Commentary: Day Of The Dead And Dead Migrants
In the United States, the majority of migrant deaths occur in Texas.
In 2017, of all the 294 deaths recorded by the U.S. Border Patrol, 104 happened in the Rio Grande Valley. In recent years, many of those who died were unceremoniously and summarily buried in unmarked graves in places like the Sacred Heart Burial Park in Falfurrias, Texas. If Dia de Los Muertos celebrates the lives of the dead, who will remember these migrants?
Texas Public Radio contributor Yvette Benavides shares this commentary.
Students and faculty from the Texas State Forensic Anthropology Center have been on a quest since 2013 to exhume and identify the bodies of migrants at the Falfurrias Sacred Heart Burial Park.
The work is deliberate and painstaking. Next steps include a protracted process of DNA testing and detective work that will eventually take those who have perished back to their country of origin.
The first thing you notice driving through the narrow entrance of the cemetery is uneven rows of headstones festooned with gold, orange, and brown decorations. “Happy Fall” says one small placard hanging from a wire arbor trellis. Statues of Mary and Jesus flank either side of a large family headstone, their open arms inviting a closer look at the dusty artificial flowers ubiquitous here.
Empty beer bottles, coffee mugs, and sports team tchotchkes indicate what the departed loved in life. It is the Day of the Dead every day here it seems. Some cemeteries have strict rules about what one can leave at a grave. Not here. The Facebook page of the cemetery shows photos of families out for picnics at the graves. Children smile at the camera sitting atop a headstone or embracing it. “The Day of the Dead is for the living,” one Falfurrias resident there to visit her parents’ grave tells me. “We celebrate their lives, she says, but it’s for us, too.”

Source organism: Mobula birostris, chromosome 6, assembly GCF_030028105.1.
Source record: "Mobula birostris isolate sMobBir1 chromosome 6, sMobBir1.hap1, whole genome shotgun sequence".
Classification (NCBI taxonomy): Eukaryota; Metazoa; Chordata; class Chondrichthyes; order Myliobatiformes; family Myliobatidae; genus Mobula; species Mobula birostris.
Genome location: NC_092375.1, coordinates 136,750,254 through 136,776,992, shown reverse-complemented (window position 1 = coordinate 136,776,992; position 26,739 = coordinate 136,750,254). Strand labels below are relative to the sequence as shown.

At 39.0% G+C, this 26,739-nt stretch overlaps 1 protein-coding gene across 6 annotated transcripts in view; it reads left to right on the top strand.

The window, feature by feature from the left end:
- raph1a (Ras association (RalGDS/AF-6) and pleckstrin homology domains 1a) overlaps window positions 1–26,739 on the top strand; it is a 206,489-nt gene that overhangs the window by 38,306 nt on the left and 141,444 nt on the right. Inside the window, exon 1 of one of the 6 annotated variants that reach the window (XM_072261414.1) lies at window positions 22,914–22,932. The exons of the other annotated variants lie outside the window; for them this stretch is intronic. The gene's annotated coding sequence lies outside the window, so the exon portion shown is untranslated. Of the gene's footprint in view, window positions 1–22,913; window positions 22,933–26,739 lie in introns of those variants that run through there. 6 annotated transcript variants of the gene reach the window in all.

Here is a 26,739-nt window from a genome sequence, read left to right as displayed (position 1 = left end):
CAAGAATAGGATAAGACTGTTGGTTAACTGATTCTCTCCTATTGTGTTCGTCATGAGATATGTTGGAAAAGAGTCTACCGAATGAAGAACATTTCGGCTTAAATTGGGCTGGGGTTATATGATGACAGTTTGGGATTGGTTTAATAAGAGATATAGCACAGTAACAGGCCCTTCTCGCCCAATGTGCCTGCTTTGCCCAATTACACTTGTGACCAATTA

There is just one section of the park where there are no gravestones with Spanish surnames, the segregated space from another era frozen in time. The common denominator is the American flag — intact or in tatters before the grave of a Mendoza or a Murphy and others of all stripes who served in various wars.
Most striking among the graves of those gone too soon is one marked by a rough-hewn, homemade headstone. In a shaky hand, someone wrote, “Our Angel” and the day-old child’s name. Strewn around the grave, a panoply of sun-faded toys, two plastic blue birds in flight, a Garfield cat, a wind-up bunny, a smiling snowman, a dinosaur with arms akimbo, tiny porcelain angels. Plastic flowers have been firmly set in the ground. They seem as permanent as death itself.
This is where the forensic anthropology team has labored for an entire day to excavate two spaces adjacent to the baby’s headstone. They dig and sweep and brush. They shovel dirt into bucket after bucket. They see the evidence of a body bag and the work slows down even more as they measure coordinates, record data. The work becomes surgical, not an aimless dig. They are relentless and focused, removing layers of clothes as the day wears on and donning face masks and gloves to pull the body bag it has taken over nine hours to fully expose.
A half-block down a woman gets out of her truck. She solemnly adjusts the plastic orange flowers in a vase and runs her hand along the name on the headstone. She stands in the silence for a moment, makes the sign of the cross, returns to her truck and drives along toward the exit of the park, crepe paper ribbons, wind chimes and mylar balloons waving behind her.
DNA tests will be done on the skeletal remains that have just been pulled out of the ground. Eventually there will be a name, and a family that will mourn and remember and celebrate the life of this person, too.